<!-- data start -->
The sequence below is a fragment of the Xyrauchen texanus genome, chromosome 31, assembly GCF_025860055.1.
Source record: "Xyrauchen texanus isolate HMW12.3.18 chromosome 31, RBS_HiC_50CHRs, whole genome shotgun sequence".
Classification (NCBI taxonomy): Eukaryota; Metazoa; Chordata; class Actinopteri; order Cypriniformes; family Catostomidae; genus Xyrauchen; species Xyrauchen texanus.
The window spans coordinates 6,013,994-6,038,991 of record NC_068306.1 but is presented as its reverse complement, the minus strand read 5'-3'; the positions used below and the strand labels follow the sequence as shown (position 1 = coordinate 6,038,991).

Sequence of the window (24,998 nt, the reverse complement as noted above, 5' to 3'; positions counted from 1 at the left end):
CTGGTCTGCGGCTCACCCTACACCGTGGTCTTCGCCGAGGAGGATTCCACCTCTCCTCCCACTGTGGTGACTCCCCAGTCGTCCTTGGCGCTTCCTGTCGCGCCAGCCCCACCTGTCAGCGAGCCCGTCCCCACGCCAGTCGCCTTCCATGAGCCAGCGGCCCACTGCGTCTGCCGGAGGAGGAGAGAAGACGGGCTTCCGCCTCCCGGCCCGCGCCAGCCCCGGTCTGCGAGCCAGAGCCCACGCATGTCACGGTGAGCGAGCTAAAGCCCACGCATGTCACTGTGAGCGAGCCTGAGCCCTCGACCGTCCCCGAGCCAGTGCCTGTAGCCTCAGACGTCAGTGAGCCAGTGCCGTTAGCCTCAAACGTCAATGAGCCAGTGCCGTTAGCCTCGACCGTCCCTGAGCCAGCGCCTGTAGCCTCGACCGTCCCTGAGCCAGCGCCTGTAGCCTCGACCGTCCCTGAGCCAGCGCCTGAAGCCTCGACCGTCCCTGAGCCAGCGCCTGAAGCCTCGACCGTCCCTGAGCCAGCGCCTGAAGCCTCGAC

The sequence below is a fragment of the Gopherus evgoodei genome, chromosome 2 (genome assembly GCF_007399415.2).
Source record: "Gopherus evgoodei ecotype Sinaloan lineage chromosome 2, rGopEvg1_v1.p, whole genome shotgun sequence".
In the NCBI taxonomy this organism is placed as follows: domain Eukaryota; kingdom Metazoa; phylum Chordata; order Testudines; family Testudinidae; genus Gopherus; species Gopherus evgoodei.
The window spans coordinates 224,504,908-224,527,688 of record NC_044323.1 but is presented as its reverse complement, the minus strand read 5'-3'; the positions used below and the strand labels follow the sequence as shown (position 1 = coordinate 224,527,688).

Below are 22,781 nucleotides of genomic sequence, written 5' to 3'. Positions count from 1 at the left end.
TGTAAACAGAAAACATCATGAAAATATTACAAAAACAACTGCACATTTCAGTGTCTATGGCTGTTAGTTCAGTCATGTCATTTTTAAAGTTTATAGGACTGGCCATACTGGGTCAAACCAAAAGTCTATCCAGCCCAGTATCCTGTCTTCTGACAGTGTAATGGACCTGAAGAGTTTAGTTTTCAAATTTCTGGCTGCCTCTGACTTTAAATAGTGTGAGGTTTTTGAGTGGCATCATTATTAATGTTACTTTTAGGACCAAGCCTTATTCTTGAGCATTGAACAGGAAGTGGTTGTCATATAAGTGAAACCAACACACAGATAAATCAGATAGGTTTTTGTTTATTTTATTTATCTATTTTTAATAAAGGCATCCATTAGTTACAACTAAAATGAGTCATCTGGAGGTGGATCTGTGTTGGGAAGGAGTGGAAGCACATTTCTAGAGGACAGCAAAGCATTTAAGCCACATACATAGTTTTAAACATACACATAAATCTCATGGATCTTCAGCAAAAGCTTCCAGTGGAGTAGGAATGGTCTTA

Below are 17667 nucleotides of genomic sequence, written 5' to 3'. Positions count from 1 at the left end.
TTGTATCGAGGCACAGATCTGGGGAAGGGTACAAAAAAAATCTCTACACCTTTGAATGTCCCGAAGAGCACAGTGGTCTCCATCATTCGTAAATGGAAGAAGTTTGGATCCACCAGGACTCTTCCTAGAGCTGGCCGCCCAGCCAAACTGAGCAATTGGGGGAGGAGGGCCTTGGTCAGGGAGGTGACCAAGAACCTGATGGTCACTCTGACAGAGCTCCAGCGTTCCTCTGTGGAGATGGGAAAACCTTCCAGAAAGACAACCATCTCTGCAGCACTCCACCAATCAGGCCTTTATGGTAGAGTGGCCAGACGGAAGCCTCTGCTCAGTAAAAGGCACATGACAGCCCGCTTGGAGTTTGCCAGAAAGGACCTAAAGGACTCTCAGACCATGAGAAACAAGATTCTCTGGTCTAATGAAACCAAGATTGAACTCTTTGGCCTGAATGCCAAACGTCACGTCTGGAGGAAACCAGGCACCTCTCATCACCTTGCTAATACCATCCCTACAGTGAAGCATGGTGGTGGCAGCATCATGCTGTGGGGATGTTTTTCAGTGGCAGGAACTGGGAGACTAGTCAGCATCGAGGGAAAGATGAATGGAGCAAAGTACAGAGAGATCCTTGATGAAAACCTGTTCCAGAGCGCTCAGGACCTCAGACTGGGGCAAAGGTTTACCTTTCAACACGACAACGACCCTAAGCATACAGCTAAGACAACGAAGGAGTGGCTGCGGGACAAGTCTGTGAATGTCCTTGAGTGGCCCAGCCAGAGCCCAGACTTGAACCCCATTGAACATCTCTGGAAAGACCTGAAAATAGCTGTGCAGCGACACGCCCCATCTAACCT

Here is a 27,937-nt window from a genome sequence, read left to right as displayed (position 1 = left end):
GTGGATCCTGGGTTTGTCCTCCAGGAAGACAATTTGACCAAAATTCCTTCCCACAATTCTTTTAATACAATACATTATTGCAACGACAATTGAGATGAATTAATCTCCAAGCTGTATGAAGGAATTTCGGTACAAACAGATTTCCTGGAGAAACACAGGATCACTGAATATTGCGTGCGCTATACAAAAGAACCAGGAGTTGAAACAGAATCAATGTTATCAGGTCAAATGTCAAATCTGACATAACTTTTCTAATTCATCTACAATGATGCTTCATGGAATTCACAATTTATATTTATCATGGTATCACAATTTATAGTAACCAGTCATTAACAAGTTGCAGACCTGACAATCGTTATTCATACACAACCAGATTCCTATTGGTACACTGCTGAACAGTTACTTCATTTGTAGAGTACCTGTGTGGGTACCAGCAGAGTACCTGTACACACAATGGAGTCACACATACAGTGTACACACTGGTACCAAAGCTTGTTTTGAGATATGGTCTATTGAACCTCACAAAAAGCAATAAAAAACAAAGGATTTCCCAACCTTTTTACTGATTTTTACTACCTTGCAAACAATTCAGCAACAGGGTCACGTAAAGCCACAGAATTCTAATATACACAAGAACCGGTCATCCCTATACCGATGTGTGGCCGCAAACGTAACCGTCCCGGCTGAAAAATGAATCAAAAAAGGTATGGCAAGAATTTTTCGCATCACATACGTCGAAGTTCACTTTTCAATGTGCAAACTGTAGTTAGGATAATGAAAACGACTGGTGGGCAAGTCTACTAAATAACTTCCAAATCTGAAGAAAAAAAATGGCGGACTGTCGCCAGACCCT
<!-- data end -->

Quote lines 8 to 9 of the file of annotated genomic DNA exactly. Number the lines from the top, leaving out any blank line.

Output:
Source record: "Gopherus evgoodei ecotype Sinaloan lineage chromosome 2, rGopEvg1_v1.p, whole genome shotgun sequence".
In the NCBI taxonomy this organism is placed as follows: domain Eukaryota; kingdom Metazoa; phylum Chordata; order Testudines; family Testudinidae; genus Gopherus; species Gopherus evgoodei.